August 9, 2018 – Issue 19

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  • Clubroot severity increases around the world

    Clubroot is found everywhere in the world that brassica crops are grown. And clubroot is getting worse.
    These were the underlying messages from the International Clubroot Workshop, which brought together 200 clubroot researchers, extension staff and growers from around the world to Edmonton this week.

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  • Early, hot swathing can increase green counts

    The combination of swathing canola too early and swathing during a stretch of hot weather can lead to rapid curing that elevates harvest green counts.

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  • Find a patch of clubroot? Pull and burn all plants in the patch

    You find a patch of clubroot? Identify the patch. Pull the plants and burn the galls.

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  • Late-season hail: Yield and disease risk

    The later hail occurs in the season, the more damage it can do to yield. Crops not mowed down by hail can see some yield recovery.

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  • How to reduce costly harvest losses

    Canola producers can lose up to five bushels or more per acre if the combine isn’t adjusted properly. Here are tips to measure combine losses and make adjustment to limit those losses, putting more canola in the bin and reducing the volunteer canola seedbank in your fields.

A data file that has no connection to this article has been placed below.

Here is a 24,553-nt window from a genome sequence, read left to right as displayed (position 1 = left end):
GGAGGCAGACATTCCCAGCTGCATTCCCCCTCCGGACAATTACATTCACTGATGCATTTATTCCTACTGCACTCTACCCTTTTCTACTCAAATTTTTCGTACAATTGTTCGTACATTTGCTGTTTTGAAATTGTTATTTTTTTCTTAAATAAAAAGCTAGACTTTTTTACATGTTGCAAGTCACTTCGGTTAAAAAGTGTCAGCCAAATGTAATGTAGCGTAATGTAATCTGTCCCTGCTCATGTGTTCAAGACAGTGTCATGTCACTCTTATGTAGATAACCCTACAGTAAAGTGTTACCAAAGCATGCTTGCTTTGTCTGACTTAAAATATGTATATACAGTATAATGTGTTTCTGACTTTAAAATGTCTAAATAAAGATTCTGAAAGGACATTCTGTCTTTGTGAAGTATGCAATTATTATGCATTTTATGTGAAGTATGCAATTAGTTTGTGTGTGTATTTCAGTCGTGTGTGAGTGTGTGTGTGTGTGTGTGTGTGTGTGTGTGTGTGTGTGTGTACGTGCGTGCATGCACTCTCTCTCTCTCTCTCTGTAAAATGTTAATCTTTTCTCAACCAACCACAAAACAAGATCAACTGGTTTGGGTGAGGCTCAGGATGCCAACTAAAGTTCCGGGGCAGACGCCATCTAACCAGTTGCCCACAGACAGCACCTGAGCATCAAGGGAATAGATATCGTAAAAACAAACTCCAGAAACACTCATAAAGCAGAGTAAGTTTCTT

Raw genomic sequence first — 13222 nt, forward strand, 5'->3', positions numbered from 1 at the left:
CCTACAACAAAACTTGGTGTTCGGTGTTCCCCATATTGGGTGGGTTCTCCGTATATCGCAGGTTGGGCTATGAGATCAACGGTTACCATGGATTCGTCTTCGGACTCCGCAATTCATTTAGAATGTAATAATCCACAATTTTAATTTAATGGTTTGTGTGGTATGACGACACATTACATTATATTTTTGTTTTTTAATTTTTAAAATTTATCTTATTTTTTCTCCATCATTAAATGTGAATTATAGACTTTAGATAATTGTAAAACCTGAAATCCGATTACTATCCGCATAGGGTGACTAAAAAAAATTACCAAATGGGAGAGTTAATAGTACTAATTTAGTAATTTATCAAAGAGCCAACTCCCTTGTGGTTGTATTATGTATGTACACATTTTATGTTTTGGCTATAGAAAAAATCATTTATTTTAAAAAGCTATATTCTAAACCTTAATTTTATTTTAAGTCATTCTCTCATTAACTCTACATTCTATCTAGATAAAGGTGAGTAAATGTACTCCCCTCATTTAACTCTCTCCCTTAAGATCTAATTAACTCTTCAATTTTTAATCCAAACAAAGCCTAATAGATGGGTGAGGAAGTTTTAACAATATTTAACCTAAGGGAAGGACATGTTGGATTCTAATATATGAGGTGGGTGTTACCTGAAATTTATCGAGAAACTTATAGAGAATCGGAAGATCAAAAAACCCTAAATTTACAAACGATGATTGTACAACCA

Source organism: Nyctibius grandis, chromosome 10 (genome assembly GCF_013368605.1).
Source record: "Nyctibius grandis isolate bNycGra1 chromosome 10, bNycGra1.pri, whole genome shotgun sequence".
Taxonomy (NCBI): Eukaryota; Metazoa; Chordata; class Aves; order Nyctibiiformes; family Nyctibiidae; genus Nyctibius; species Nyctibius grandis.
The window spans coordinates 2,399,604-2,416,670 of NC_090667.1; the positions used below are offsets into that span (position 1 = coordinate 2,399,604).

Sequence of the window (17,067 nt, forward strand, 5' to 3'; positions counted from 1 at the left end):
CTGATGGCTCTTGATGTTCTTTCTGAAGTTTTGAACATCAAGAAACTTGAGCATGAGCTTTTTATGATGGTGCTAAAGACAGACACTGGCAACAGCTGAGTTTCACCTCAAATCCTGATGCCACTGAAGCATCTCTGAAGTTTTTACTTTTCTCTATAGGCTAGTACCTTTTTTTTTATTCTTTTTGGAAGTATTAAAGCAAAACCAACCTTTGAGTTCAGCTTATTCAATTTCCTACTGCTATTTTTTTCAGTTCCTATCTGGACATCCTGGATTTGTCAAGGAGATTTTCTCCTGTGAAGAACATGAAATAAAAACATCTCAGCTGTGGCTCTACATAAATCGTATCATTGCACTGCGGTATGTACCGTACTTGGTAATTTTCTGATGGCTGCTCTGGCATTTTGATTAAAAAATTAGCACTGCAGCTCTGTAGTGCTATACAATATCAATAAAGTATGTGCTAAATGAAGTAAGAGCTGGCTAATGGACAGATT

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  • Harvest options for multi-stage crops

    Non-uniform maturation is a common issue at harvest. This issue may be more pronounced in those areas that experienced abnormally dry conditions and intense flea beetle pressure this spring. Swathing remains the best and least risky option to manage uneven maturity.

    Those set on straight cutting have three product options to consider as pre-harvest aids: diquat, saflufenacil (Heat LQ) and glyphosate.

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  • Late-season spraying? Follow pre-harvest intervals

    Although insects like grasshoppers and late season flea beetles typically aren’t economical, they shouldn’t be left unchecked. If a foliar insecticide is necessary, consider edge or spot spraying and ensure a product choice that has a pre-harvest interval suited to the time of application and when you expect to be cutting (straight-cutting or swathing) the crop.

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  • Start your pre-harvest disease scouting

    Diseases are usually easiest to see and diagnose in the couple of weeks before swath timing. Patches of dying or prematurely-ripening plants are obvious areas to scout (and show up really well with drone images), but even clean-looking fields can provide some early warning if you take time to look. Here’s how to identify the major diseases of canola as fields get close to swathing stage…

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  • Lygus: Scouting, thresholds and timing

    Scout lygus at late flowering and podding stages using a standard insect net of 38 cm (15″) diameter. Take ten 180° sweeps, and aim to sweep the flowers and pods while moving forward. Count the number of lygus in the net.

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